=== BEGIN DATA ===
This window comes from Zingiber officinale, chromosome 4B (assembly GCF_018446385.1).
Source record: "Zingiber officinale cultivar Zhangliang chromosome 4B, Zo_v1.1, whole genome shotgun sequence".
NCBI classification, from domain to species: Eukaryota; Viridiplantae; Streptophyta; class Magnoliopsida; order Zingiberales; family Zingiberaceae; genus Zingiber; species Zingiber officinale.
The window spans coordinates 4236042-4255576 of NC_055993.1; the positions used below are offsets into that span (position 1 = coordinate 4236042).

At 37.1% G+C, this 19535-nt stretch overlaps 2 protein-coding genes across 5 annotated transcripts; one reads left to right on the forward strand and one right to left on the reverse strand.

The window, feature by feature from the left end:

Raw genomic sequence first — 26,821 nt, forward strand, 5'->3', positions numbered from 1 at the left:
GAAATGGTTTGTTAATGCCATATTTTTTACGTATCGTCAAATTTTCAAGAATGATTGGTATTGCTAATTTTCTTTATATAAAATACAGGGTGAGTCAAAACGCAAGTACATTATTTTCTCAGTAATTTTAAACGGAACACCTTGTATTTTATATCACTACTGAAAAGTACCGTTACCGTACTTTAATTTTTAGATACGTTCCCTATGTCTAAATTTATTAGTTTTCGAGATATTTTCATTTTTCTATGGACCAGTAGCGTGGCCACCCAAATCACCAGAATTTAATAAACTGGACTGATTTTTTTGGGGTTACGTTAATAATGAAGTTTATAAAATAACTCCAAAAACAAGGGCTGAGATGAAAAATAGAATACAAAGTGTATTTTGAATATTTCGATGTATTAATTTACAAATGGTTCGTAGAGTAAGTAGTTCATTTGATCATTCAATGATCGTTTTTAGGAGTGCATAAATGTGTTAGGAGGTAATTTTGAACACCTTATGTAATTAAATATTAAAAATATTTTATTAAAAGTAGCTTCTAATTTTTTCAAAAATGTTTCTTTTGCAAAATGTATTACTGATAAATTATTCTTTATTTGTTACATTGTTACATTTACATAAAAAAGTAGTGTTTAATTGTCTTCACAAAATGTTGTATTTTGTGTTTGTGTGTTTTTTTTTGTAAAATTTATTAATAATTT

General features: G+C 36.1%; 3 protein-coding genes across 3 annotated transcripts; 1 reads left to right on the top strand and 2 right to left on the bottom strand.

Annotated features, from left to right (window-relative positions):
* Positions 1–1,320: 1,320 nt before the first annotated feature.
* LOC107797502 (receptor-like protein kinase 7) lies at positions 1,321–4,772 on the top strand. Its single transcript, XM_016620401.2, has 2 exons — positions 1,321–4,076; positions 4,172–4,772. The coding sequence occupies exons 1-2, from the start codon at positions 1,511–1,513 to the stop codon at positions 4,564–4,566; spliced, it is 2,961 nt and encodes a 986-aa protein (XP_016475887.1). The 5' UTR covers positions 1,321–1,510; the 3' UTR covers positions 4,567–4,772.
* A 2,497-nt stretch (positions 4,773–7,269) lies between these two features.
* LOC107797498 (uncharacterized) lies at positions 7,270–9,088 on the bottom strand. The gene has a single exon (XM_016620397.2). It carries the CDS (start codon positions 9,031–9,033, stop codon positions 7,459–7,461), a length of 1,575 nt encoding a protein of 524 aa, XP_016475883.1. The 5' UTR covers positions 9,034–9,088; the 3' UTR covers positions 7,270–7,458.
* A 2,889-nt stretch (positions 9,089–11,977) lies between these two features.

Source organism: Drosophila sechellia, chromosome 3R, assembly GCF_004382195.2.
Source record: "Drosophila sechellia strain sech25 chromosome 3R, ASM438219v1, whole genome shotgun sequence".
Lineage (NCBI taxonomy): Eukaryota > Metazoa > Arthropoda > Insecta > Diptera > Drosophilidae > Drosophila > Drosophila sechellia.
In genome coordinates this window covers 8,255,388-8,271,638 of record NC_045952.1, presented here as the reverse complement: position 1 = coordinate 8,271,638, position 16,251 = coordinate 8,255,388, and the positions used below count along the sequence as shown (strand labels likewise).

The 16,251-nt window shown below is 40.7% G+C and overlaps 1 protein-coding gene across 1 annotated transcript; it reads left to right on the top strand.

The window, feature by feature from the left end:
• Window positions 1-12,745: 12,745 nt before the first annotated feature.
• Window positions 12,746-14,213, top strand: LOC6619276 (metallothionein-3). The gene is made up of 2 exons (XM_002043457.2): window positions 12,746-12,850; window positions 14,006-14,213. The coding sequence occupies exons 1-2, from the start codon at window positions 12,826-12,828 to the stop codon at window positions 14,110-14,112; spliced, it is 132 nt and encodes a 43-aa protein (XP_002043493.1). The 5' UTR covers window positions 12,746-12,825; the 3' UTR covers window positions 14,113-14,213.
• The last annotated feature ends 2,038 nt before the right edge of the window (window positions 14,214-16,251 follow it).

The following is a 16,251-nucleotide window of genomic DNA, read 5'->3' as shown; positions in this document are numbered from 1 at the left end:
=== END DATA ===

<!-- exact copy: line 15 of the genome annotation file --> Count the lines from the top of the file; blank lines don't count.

* A 2,889-nt stretch (positions 9,089–11,977) lies between these two features.